State of the Stock Market Analysis for the Week Ending on November 4th, 2018 (A Potential Year-End Rally for the Bulls? 11-4-18)

All You Need Is Jobs


Stocks scored their first bullish week since late September, despite the pullback on Friday, when rising Treasury yields began to worry investors again. While volatility remains elevated on Wall Street ahead of next week’s mid-term elections, and the major indices are all well below their all-time highs, the current bounce has the potential to morph into the year-end rally that bulls are so eagerly awaiting. While the quarterly numbers of some of the biggest names disappointed last week, especially with regard to the outlook for next quarter, we still likely concluded another record-breaking quarter, based on the reports from more than 90% of companies.

We had a very busy week regarding economic releases, and the majority of the key indicators confirmed the robust growth, with the labor market providing the most significant confidence boost for bulls. The headline payrolls number blew past expectations, and as wages continue to increase at a rapid rate too, the consumer economy will likely remain strong. It’s no surprise that the CB consumer sentiment also beat consensus estimates, even though the housing market continued to suffer amid rapidly rising mortgage rates. The ISM manufacturing PMI was worse-than-expected in September, but the 57.7 reading still points to a healthy expansion in the sector, underlined also by the positive surprise in factory orders.

The technical picture remains mixed, despite the first three-day winning streak in stocks in over a month, and the short-term trend continues to be negative on the level of the major indices. The Nasdaq and the S&P 500 are still below their respective 50-day and 200-day moving averages, while the Dow closed the week right at its long-term indicator. Although the Russell 2000 outperformed the broader market, small-caps continue to be in the worst shape from a technical perspective, with the index being well below both its declining 50-day and 200-day moving averages. The Volatility Index (VIX) declined substantially after spiking as high as 28 on Monday, as the fear-gauge closed the week below the “line-in-the-sand” 20 level.

Market internals improved significantly thanks to the broad-based rally, and although the effects of the deep correction are still apparent, the most reliable measures all ticked higher last week. The Advance/Decline line hit its highest level since early October on Thursday, as advancing issues outnumbered declining stocks, by a 4-to-1 ratio on the NYSE, and by a 5-to-1 ratio on the Nasdaq. The average number of new 52-week highs bounced back on both exchanges, rising to 25 on the NYSE and 30 on the Nasdaq. At the same time, the number of new lows halved, falling to 231 on the NYSE and 216 on the Nasdaq. The percentage of stocks above their 200-day moving average hit a one-month high above the 30% level, before closing the week somewhat lower. However, the measure continues to show a positive divergence.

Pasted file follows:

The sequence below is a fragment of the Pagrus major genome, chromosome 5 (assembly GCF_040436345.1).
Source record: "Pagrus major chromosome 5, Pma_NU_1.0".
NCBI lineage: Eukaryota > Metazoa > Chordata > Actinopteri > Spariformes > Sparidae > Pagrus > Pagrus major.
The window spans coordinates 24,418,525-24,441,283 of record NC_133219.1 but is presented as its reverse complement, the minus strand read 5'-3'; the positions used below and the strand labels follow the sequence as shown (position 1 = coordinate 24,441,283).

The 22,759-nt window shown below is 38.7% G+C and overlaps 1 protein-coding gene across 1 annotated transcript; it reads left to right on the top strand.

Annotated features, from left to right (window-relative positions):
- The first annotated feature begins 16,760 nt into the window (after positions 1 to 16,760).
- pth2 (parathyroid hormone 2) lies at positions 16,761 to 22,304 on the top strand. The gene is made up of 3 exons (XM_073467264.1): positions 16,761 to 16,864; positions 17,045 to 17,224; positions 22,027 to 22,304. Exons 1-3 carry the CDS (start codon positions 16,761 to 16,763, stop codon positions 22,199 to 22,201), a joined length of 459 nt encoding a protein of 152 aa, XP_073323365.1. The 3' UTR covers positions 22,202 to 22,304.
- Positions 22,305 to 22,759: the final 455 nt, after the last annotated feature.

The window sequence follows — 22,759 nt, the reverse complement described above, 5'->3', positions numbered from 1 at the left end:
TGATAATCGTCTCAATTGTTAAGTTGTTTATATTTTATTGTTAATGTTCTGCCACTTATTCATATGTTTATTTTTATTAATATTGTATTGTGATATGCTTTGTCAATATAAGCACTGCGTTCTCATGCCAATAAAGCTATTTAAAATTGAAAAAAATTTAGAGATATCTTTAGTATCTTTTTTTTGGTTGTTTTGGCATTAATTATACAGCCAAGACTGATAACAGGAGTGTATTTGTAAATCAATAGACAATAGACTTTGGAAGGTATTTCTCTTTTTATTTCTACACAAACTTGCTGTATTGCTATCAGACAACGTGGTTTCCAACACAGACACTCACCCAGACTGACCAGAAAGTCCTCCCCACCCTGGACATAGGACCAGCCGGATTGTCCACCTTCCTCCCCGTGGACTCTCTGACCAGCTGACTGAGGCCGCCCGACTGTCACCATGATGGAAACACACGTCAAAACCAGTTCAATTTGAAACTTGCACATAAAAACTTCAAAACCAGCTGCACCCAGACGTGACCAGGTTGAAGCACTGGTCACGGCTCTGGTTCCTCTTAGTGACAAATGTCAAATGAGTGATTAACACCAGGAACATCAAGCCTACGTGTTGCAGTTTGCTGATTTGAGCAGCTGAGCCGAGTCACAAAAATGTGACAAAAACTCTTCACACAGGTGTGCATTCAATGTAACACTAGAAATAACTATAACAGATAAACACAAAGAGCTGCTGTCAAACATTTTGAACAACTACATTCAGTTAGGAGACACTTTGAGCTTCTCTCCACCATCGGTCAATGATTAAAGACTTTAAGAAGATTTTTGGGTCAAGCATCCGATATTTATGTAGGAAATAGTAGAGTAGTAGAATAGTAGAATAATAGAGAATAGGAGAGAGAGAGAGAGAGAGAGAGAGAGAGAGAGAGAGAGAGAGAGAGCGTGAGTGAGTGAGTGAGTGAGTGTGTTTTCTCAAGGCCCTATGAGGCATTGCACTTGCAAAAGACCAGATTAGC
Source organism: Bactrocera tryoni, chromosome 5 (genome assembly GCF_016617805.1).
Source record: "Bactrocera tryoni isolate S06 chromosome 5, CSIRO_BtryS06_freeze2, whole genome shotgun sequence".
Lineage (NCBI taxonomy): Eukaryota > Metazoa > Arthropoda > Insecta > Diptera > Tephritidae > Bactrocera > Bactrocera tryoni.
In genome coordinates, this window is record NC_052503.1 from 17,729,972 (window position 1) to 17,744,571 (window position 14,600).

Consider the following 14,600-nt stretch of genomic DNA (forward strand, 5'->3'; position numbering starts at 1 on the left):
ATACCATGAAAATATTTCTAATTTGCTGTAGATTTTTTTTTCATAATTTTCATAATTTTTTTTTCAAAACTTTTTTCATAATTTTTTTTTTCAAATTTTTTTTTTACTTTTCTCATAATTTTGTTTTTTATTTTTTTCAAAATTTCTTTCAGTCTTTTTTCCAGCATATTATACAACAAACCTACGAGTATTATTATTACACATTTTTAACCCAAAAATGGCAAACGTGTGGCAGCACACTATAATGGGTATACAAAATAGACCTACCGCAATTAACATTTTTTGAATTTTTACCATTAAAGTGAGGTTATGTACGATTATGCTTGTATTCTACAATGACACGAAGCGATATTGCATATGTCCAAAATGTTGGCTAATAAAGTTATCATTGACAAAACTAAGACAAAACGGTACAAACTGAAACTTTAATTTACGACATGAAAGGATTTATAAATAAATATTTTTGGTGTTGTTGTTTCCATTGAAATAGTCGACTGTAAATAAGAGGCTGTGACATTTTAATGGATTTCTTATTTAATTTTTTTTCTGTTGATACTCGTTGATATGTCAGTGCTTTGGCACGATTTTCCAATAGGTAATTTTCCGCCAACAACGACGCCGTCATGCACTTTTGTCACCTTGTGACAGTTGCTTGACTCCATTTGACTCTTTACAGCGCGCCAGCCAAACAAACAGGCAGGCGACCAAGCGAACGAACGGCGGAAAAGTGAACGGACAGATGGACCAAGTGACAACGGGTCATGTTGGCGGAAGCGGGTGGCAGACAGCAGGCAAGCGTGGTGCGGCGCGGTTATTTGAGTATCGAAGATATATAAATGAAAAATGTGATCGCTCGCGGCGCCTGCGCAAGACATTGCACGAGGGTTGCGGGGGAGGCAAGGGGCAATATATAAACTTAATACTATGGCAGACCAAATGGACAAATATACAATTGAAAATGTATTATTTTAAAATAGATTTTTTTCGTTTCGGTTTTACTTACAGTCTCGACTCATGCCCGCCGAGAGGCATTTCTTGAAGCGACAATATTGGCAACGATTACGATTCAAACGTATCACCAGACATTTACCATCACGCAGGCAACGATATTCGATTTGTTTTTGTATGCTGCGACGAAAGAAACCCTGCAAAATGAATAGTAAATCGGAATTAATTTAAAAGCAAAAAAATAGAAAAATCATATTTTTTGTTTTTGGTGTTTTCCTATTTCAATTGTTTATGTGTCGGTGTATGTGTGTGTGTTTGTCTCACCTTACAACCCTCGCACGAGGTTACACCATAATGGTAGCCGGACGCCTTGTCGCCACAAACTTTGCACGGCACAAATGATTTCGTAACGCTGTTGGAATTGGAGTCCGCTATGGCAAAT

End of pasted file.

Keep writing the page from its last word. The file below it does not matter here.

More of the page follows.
Wall Street saw one of the strongest short squeezes in years last week, which was triggered by the possibility of a trade deal with China and better-than-expected economic numbers. So, there were plenty of great performances among the most-shorted issues. Auto dealership, Carvana (CVNA), gained almost 30% in a week, after two months of steep losses, and given its short interest of 42%, Carvana’s next target could be its September high. Mattel (MAT) also jumped more than 10% last week, and sporting a days-to-cover ratio (DTC) of 15, it could lead to a sharp rally in the coming weeks. Omnicon (OMC) recovered well from its late-October plunge, and since it still has a DTC ratio of 12, it could also resume its advancing trend soon.

The first half of the upcoming week will be highlighted by the elections on Tuesday, and based on the latest polls and prediction markets, the Democratic party will likely take control of the House, with the GOP adding to its majority in the Senate. The ISM non-manufacturing PMI will be out on Monday, while the Fed’s rate decision is scheduled for Thursday. The busy will week will end with the PPI Index and the Michigan Consumer Sentiment report. Investors should also pay close attention to the U.S.-Chinese relations since it’s possible that President Trump may be more inclined to strike a deal after the midterms. In any case, given the stable fundamental backdrop, it wouldn’t be surprising to see a strong post-election rally, especially following more than a month of corrective price action. Stay tuned!


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